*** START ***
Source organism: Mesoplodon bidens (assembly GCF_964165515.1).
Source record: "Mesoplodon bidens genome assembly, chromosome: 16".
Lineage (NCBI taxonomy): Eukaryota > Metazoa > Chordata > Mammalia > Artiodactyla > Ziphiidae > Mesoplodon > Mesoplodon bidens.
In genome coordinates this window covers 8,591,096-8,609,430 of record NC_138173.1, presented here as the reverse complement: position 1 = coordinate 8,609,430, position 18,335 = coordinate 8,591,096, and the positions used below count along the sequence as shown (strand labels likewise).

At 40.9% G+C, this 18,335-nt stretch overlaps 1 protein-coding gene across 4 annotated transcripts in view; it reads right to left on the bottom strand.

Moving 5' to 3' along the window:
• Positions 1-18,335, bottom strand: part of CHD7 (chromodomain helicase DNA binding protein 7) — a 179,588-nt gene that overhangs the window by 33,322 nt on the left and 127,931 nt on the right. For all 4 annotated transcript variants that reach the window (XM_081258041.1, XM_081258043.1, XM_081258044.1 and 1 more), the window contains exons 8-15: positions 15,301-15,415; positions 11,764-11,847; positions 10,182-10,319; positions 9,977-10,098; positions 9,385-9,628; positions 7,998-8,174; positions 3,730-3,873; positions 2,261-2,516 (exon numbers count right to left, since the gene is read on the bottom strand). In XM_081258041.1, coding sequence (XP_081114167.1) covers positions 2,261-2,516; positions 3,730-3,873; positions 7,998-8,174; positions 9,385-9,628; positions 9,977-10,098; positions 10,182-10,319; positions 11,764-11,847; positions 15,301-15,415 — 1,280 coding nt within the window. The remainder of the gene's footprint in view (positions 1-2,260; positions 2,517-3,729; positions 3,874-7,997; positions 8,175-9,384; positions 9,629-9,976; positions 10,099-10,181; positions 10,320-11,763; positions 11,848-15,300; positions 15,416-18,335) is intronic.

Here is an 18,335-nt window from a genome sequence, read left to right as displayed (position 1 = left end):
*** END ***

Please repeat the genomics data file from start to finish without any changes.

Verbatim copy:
Source organism: Mesoplodon bidens (assembly GCF_964165515.1).
Source record: "Mesoplodon bidens genome assembly, chromosome: 16".
Lineage (NCBI taxonomy): Eukaryota > Metazoa > Chordata > Mammalia > Artiodactyla > Ziphiidae > Mesoplodon > Mesoplodon bidens.
In genome coordinates this window covers 8,591,096-8,609,430 of record NC_138173.1, presented here as the reverse complement: position 1 = coordinate 8,609,430, position 18,335 = coordinate 8,591,096, and the positions used below count along the sequence as shown (strand labels likewise).

At 40.9% G+C, this 18,335-nt stretch overlaps 1 protein-coding gene across 4 annotated transcripts in view; it reads right to left on the bottom strand.

Moving 5' to 3' along the window:
• Positions 1-18,335, bottom strand: part of CHD7 (chromodomain helicase DNA binding protein 7) — a 179,588-nt gene that overhangs the window by 33,322 nt on the left and 127,931 nt on the right. For all 4 annotated transcript variants that reach the window (XM_081258041.1, XM_081258043.1, XM_081258044.1 and 1 more), the window contains exons 8-15: positions 15,301-15,415; positions 11,764-11,847; positions 10,182-10,319; positions 9,977-10,098; positions 9,385-9,628; positions 7,998-8,174; positions 3,730-3,873; positions 2,261-2,516 (exon numbers count right to left, since the gene is read on the bottom strand). In XM_081258041.1, coding sequence (XP_081114167.1) covers positions 2,261-2,516; positions 3,730-3,873; positions 7,998-8,174; positions 9,385-9,628; positions 9,977-10,098; positions 10,182-10,319; positions 11,764-11,847; positions 15,301-15,415 — 1,280 coding nt within the window. The remainder of the gene's footprint in view (positions 1-2,260; positions 2,517-3,729; positions 3,874-7,997; positions 8,175-9,384; positions 9,629-9,976; positions 10,099-10,181; positions 10,320-11,763; positions 11,848-15,300; positions 15,416-18,335) is intronic.

Here is an 18,335-nt window from a genome sequence, read left to right as displayed (position 1 = left end):